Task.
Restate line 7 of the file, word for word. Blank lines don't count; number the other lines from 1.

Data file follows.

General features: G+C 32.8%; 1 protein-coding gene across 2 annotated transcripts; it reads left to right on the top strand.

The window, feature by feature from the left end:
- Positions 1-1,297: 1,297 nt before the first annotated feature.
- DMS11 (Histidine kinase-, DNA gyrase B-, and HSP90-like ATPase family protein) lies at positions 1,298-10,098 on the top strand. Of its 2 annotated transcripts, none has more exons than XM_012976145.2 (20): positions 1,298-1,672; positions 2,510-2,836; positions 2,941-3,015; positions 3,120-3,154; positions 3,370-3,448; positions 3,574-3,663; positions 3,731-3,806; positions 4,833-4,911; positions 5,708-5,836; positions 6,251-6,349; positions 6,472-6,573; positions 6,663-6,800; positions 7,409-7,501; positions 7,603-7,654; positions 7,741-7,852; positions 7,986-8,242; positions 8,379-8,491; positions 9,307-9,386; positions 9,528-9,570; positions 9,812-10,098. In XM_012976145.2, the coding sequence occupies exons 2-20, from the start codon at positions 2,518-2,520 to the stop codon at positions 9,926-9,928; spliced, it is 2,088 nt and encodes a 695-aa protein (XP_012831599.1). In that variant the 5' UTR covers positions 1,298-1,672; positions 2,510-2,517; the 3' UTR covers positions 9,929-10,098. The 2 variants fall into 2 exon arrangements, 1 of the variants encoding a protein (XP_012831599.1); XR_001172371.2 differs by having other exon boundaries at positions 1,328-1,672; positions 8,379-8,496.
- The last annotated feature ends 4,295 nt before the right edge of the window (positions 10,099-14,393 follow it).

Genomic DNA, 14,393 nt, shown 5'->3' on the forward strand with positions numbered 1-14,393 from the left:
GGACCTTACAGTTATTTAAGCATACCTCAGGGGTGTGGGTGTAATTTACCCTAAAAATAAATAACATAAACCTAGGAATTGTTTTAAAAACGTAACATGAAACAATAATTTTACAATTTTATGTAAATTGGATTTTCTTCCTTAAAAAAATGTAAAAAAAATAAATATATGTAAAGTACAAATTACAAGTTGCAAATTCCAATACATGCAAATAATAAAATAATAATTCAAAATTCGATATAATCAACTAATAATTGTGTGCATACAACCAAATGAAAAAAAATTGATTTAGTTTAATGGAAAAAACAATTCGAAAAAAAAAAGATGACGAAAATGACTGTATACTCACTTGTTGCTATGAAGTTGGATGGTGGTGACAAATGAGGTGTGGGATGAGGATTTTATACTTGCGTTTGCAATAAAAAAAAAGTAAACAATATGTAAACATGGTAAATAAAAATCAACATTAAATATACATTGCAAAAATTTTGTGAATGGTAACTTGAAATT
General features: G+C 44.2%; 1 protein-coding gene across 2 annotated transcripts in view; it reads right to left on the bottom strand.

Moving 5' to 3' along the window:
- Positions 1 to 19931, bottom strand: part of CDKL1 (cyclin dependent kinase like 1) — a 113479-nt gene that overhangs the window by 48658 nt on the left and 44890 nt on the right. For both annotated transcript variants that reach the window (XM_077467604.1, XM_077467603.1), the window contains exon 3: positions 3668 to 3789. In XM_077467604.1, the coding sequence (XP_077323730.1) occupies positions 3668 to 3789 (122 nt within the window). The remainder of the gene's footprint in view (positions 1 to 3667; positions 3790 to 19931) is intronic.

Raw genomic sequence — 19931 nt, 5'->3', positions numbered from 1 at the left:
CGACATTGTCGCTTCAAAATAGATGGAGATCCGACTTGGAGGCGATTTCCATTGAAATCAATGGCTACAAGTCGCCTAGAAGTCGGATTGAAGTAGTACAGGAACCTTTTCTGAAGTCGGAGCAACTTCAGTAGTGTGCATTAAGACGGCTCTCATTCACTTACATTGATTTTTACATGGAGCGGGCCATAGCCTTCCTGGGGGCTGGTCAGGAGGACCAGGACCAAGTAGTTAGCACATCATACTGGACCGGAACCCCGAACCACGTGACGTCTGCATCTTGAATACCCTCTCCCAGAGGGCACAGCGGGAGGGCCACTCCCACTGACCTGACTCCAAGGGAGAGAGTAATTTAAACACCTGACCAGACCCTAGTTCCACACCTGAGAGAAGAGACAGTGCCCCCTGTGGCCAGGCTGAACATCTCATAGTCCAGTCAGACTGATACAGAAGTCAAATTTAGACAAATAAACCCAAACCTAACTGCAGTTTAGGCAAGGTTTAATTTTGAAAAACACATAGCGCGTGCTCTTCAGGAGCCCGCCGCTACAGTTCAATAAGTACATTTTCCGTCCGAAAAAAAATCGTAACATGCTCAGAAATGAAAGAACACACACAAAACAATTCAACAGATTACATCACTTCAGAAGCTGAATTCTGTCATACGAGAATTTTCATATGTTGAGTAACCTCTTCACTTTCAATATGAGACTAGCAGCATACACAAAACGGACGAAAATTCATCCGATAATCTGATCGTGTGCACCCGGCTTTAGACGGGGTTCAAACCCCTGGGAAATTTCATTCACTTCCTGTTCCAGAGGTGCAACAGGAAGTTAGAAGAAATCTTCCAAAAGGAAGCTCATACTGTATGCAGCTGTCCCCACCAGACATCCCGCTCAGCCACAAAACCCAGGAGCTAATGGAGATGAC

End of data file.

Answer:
GGACCTTACAGTTATTTAAGCATACCTCAGGGGTGTGGGTGTAATTTACCCTAAAAATAAATAACATAAACCTAGGAATTGTTTTAAAAACGTAACATGAAACAATAATTTTACAATTTTATGTAAATTGGATTTTCTTCCTTAAAAAAATGTAAAAAAAATAAATATATGTAAAGTACAAATTACAAGTTGCAAATTCCAATACATGCAAATAATAAAATAATAATTCAAAATTCGATATAATCAACTAATAATTGTGTGCATACAACCAAATGAAAAAAAATTGATTTAGTTTAATGGAAAAAACAATTCGAAAAAAAAAAGATGACGAAAATGACTGTATACTCACTTGTTGCTATGAAGTTGGATGGTGGTGACAAATGAGGTGTGGGATGAGGATTTTATACTTGCGTTTGCAATAAAAAAAAAGTAAACAATATGTAAACATGGTAAATAAAAATCAACATTAAATATACATTGCAAAAATTTTGTGAATGGTAACTTGAAATT